Working Notes

The Publication of the Jesuit Centre for Faith and Justice

Working Notes is a journal published by the Jesuit Centre for Faith and Justice. The journal focuses on social, economic and theological analysis of Irish society, particularly on our four main issue areas, which can be found here. Below is the most recent issue published, however it has been produced three times a year since 1987, and all of the articles are available in full on this site.

frontissue73'The Rights of Workers — Then and Now ' Issue 73, March 2014



The goal of economic development that responds to essential human needs, respects the rights of workers to decent pay and conditions, and is sustainable in both economic and environmental terms, is the underlying theme of three of the articles in this issue of Working Notes.

In the opening article, Brendan Mac Partlin SJ explores the meaning of the Dublin Lockout of 1913 and its relevance to industrial relations in today’s globalised economy. He argues that the dispute was fundamentally about the denial to the Dublin workers of the right of freedom of association for the purposes of bettering their working conditions, in a context where huge numbers of people worked for poverty wages, had little or no security of employment and where there was no safety net of social welfare. He points out that the gains achieved in the decades after 1913, representing a ‘new deal’ for employees, have come under increasing threat since the 1970s, with the globalisation not just of economic activity but of a new form of laissez-faire capitalism. We now see the ‘old deal’ in post-modern dress, with the widespread return of insecure and low-paid employment. Brendan Mac Partlin argues that in our globalised economy the essential rights of workers, social protection and equity must also be globalised; achieving this is a significant challenge to the trade union movement of today and to the international agencies.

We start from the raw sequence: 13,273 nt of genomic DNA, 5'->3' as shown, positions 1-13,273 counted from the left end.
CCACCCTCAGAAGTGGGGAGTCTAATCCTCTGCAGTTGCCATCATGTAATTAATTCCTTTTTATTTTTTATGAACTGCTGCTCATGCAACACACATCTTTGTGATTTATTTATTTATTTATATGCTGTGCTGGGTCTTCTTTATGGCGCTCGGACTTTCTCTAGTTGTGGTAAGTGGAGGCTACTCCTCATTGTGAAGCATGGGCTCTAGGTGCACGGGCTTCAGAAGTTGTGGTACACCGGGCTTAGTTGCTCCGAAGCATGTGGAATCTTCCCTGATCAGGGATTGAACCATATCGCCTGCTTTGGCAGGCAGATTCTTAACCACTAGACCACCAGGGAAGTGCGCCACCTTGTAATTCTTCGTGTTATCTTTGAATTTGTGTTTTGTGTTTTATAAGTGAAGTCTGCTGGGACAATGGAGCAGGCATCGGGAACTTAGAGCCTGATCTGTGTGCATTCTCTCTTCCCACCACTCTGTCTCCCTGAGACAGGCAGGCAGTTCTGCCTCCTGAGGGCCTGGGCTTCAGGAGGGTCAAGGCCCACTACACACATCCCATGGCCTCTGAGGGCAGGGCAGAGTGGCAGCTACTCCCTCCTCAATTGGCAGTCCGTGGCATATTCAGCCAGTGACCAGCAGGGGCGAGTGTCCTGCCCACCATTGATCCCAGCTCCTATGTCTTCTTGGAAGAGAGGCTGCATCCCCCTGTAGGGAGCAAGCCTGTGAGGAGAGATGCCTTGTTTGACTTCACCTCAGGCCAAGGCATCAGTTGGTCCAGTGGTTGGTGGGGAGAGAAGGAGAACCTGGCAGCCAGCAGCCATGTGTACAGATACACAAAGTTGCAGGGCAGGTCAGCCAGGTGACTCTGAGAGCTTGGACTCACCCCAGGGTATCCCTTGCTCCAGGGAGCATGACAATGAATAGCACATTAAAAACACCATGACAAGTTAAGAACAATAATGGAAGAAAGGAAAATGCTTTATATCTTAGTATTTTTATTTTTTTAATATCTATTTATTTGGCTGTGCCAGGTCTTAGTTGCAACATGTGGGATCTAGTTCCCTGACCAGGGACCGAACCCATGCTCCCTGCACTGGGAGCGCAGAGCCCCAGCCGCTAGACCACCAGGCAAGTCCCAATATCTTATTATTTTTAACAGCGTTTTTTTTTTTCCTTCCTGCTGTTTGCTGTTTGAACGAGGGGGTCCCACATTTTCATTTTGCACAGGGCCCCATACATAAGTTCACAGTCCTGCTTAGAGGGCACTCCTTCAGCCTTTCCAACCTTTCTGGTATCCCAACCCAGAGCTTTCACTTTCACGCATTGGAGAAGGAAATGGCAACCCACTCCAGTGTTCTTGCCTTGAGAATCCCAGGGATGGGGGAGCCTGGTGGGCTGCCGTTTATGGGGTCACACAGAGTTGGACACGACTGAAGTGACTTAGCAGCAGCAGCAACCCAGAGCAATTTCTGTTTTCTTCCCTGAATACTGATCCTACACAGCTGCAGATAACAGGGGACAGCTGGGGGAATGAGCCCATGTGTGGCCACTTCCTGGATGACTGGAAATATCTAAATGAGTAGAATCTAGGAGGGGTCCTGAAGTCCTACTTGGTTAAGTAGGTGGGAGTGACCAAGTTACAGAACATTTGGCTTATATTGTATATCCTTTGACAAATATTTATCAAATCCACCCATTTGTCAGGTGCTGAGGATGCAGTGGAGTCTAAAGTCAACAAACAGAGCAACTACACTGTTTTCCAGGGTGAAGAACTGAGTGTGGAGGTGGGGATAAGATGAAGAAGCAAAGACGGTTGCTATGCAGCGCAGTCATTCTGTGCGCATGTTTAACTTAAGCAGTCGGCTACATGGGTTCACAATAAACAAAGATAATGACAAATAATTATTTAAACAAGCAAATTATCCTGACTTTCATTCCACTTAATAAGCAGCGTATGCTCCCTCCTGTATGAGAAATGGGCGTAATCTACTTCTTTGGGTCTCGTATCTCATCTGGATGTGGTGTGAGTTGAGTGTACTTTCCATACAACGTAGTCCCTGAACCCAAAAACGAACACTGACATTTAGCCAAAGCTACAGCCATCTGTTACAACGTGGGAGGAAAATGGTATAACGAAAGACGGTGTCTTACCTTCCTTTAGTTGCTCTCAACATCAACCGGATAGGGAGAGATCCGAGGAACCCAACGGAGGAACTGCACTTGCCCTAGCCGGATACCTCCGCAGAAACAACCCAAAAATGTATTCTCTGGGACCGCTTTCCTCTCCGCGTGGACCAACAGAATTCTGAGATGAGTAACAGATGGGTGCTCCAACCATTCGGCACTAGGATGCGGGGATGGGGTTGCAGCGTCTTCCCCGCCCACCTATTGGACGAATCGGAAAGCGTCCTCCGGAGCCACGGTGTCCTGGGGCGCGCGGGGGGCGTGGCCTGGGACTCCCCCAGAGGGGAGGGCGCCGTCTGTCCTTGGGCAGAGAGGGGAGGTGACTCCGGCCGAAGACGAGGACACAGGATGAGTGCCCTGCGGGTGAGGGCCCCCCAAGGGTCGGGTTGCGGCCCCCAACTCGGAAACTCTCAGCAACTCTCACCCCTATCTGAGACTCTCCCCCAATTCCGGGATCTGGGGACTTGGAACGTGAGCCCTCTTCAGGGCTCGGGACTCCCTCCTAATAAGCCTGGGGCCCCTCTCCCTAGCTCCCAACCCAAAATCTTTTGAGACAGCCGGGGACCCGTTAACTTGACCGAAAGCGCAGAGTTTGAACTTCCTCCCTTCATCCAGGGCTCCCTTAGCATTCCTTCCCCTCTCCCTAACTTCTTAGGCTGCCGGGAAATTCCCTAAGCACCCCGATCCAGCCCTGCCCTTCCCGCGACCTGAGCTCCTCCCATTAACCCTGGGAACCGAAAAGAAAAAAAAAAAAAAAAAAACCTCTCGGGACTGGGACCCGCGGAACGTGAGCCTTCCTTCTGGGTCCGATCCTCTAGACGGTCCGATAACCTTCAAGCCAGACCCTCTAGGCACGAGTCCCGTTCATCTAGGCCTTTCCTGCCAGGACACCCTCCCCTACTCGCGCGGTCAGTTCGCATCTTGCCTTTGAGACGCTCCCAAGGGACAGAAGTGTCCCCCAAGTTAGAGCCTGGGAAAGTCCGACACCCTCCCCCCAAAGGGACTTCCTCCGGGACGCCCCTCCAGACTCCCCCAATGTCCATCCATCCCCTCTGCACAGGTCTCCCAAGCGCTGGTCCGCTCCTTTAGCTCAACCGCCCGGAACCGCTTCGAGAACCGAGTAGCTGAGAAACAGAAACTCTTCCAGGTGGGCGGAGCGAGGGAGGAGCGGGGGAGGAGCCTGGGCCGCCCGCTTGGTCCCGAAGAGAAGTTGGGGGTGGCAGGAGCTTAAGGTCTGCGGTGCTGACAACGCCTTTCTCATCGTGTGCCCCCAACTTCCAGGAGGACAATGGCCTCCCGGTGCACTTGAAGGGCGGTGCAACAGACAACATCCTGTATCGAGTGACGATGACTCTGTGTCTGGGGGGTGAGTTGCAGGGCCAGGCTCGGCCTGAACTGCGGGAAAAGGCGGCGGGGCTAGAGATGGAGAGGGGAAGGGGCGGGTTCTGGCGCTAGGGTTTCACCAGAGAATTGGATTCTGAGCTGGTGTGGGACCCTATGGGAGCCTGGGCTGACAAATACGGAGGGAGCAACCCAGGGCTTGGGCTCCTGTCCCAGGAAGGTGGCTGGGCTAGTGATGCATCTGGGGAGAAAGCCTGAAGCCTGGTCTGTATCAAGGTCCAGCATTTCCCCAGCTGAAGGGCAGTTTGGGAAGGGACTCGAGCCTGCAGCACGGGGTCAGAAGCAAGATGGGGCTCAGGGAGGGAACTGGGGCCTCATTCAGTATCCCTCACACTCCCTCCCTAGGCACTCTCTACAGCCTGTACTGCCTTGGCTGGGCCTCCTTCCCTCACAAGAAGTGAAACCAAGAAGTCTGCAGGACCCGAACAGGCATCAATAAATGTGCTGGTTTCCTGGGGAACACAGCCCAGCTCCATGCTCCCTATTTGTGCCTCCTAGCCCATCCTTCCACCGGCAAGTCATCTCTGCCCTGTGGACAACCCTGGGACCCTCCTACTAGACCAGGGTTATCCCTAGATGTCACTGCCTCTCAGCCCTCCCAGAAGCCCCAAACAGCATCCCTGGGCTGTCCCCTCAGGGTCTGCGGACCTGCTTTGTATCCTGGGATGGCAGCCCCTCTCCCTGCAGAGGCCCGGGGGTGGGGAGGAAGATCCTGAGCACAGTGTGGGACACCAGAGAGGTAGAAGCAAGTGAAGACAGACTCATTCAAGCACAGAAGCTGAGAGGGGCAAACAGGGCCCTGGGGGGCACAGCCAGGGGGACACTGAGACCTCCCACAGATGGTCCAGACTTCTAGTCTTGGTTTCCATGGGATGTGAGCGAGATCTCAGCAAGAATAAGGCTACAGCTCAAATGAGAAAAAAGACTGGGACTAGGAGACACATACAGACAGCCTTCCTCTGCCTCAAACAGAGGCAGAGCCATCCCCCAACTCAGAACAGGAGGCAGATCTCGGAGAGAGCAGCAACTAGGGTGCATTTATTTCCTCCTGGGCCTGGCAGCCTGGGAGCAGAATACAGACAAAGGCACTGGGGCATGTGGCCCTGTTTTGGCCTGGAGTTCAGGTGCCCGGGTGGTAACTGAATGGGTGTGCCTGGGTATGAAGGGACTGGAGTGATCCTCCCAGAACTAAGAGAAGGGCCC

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The Meaning of Dublin's Great Lockout 1913

What Next for Social Enterprise in Ireland?

Restoring the Fabric of Irish Economic and Social Life — A Theological Reflection (Part 2)

Psychology and the Penal System